Awning and Cockpit Cover
There’s nothing like finding a sheltered place to anchor for an hour or two and relax on your boat, perhaps to read a book, listen to music or take a nap. But it can be downright hot when the sun is blazing down and there’s no shade, and it’s easy to bake in the cabin, especially if you don’t have a forward hatch to help let the air inside. An awning is an ideal way to be comfortable so you can sit or lie down in the cockpit and enjoy the weather and surroundings without burning to death.
On the same token, for those of us who cruise, it can be a most gratifying experience to sleep outside in the cockpit, but here, again, shelter is needed from the dew and perhaps an occasional evening shower. I wanted to make a daytime awning that would serve double-duty as a nighttime cover. I also wanted it to be small, light-weight, easy to modify and, most of all, inexpensive. It needed be secure in case of wind gusts, and besides the awning/cover itself, I didn’t want to have to add any more items to the boat. After some experimentation, I have found what I was looking for.
My awning/cover is made up of the following:
• 8’X8’ white poly tarp ($10)
• 1/2" grommet kit ($31)
• Four 4’ lengths of 1/8” line ($1)
• Varying lengths of 1/4" shock cord ($2)
• Two 1/4" shock cord fastners ($6)
• 1/4" shock cord c-clamps ($10 for 100 pack)
• C-clamp clinching ring plier ($23)
• Whisker pole
While everything comes to about $111 if you start totally from scratch, I already had the whisker pole, line and shock cord with accessories, so I only ended up spending $10 on the tarp and $31 on the grommet kit for a total of $41.
The 8-foot length is the perfect size for the boom, and the 8-foot width is a good span for the 7-foot whisker pole and boat hook. My whisker pole has clips on both ends, but others may be configured differently. They may also be shorter or longer than 7-feet, but it’s easy to customize your tarp to fit the materials you have.
The first thing I did was to lay my tarp some place flat and center the whisker pole at the edge I determined to be the aft-most edge. I then punched holes in the tarp and installed grommets about 4” inboard of where each end of the whisker pole lined up. I made small loops of shock cord through those grommets using the c-clamps and clinching ring pliers. These loops are to be connected to the whisker pole ends, and the shock cord loop ends will stretch out the tarp to be taut. After this was done, I made two more grommets at the other edge of the tarp mirroring the ones I had just made. These will be put to use later. Finally, I attached 4-foot lengths of line to each of the four corners of the tarp. These will be used to tie the tarp down to the boat itself.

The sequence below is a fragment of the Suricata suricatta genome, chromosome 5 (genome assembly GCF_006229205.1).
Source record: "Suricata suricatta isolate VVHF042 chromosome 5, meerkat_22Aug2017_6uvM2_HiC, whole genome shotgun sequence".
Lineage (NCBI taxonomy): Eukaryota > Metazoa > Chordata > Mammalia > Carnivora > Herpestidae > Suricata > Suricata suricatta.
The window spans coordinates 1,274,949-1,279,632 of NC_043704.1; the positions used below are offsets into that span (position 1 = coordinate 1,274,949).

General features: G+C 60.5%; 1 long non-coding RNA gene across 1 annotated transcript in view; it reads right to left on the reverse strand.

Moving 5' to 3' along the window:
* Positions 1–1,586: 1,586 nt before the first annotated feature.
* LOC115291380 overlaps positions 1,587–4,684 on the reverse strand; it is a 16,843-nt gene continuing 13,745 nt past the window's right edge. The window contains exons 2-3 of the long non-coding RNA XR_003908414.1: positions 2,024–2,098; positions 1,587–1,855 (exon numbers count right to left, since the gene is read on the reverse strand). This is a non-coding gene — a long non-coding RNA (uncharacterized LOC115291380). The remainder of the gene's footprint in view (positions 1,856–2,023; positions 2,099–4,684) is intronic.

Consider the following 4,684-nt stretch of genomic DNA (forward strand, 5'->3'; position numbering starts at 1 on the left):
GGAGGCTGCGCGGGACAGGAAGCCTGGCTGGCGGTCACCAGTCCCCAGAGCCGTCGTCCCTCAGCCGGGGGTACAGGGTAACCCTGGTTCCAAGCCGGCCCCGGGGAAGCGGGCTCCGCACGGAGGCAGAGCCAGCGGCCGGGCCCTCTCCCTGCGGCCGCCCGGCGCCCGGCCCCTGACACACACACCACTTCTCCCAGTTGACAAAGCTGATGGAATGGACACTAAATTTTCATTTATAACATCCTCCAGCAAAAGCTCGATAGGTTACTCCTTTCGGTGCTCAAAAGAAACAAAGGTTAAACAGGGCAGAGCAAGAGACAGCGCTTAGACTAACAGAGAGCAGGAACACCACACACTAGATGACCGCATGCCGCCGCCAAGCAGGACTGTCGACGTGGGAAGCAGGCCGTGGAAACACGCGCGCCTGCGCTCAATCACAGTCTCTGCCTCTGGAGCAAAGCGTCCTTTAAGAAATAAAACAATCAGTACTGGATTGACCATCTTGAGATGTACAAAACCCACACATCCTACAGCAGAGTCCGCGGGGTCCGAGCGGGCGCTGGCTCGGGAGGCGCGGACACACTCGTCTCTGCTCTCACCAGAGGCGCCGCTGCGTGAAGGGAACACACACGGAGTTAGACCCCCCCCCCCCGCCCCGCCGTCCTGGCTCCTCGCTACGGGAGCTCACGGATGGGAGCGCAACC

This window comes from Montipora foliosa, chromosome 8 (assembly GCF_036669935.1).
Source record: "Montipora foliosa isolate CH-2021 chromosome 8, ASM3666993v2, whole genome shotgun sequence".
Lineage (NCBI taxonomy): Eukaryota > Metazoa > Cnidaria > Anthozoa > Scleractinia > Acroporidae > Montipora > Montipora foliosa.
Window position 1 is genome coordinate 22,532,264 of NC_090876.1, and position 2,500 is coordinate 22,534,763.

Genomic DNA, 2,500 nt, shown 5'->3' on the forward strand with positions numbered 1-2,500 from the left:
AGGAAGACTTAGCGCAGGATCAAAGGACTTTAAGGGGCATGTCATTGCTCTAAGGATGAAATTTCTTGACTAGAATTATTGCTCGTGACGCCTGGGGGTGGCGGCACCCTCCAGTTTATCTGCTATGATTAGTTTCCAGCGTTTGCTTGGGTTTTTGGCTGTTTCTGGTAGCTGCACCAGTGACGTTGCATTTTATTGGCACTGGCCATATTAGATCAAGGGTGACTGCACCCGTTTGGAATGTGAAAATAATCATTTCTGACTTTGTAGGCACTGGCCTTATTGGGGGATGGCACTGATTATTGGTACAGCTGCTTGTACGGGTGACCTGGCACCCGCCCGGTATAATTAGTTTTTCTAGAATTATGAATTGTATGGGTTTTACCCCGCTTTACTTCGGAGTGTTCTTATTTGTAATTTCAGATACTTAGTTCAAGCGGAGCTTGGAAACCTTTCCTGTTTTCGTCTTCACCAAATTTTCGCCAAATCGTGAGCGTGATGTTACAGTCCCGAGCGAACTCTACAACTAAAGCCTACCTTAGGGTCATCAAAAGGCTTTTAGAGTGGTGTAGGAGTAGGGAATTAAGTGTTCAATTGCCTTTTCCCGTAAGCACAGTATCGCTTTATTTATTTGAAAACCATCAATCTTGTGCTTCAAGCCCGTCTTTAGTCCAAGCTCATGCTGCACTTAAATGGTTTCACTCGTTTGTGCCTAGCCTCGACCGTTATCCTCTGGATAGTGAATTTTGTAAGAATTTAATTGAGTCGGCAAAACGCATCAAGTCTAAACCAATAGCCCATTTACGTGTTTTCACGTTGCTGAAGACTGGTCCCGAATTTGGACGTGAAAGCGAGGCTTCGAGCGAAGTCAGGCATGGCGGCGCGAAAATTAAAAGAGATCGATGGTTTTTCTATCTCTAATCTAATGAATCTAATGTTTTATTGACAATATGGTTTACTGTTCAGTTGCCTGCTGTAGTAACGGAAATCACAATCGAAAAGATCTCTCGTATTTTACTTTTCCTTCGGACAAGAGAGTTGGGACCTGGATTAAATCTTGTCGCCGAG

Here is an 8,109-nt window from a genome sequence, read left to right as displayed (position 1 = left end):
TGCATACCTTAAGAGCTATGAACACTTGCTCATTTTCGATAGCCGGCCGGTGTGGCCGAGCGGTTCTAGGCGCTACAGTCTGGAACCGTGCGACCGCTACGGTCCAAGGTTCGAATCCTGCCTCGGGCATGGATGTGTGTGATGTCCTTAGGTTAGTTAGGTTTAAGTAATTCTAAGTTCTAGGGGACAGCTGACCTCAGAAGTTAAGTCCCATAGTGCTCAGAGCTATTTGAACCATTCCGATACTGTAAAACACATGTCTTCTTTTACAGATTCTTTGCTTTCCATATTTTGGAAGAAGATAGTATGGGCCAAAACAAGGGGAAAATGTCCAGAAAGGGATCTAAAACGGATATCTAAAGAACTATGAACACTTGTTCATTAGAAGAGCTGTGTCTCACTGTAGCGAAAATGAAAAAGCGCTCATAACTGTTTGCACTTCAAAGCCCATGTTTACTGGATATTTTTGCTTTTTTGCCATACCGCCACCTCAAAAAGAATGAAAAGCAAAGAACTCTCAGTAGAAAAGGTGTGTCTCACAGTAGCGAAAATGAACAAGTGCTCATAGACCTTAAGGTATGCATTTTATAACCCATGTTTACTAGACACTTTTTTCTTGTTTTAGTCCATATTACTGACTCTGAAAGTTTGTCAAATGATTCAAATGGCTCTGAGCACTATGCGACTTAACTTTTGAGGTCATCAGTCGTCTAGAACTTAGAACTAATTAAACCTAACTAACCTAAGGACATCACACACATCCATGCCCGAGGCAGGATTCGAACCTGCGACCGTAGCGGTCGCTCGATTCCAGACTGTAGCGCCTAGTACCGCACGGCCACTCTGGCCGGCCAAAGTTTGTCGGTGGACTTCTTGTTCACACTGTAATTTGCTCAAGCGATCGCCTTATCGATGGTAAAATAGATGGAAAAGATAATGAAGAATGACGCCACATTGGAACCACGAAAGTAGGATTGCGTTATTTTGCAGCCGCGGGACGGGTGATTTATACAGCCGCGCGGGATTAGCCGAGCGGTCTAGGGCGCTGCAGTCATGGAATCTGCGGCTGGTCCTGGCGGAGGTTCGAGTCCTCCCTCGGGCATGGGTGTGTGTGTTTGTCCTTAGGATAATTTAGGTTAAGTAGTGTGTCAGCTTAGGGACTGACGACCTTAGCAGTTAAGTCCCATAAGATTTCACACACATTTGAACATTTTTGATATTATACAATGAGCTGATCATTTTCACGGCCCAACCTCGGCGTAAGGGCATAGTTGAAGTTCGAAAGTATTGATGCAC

I brought everything to the boat to set it up. First, I put the whisker pole on the back edge of the boom and connected both ends of the pole into the shock cord loops I had made. I then tied the lines on the aft corners to the aft cleats on the boat. The pole allows most of the tarp to be flat horizontally while allowing a few inches of the tarp on the port and starboard sides to drape down, acting as a nice shield from the sun as it shifts position.
The next thing I did was attach shock cord to the two new grommets I had made at the forward edge of the tarp. I looped the shock cord around the shrouds and then back to the next available grommet to pull the tarp taught, attaching clips on the ends to make it easier. This requires a bit of experimenting to get the best length. Fortunately, the friction of the shock cord on the shrouds themselves is enough to keep it in place, even in high winds. I then secured the corners with the light line to the chainplates to keep it taut.
After it was fairly secure, I went around adjusting everything again to make sure everything was set correctly. And, voila! A great looking and highly functional awning was created!
With more adjustments, it can quickly be converted into a cockpit cover for sleeping overnight. Now, it's not going to cover the whole cockpit - just the forward majority. This is perfect for keeping dew off you when you're sleeping, and it fends off rain showers. Anything more and you would probably want to seek the shelter of the cabin. But you can create variations, such as snugging up the front area but keeping the back open for a better nighttime view of the anchorage. This is a favorite technique of mine, and I frequently employ it, even during rainstorms. While the aft part of the cockpit seats get wet, I'm able to sleep in the cabin and have the entire companionway open for great ventilation. It's your creation - modify it however you like!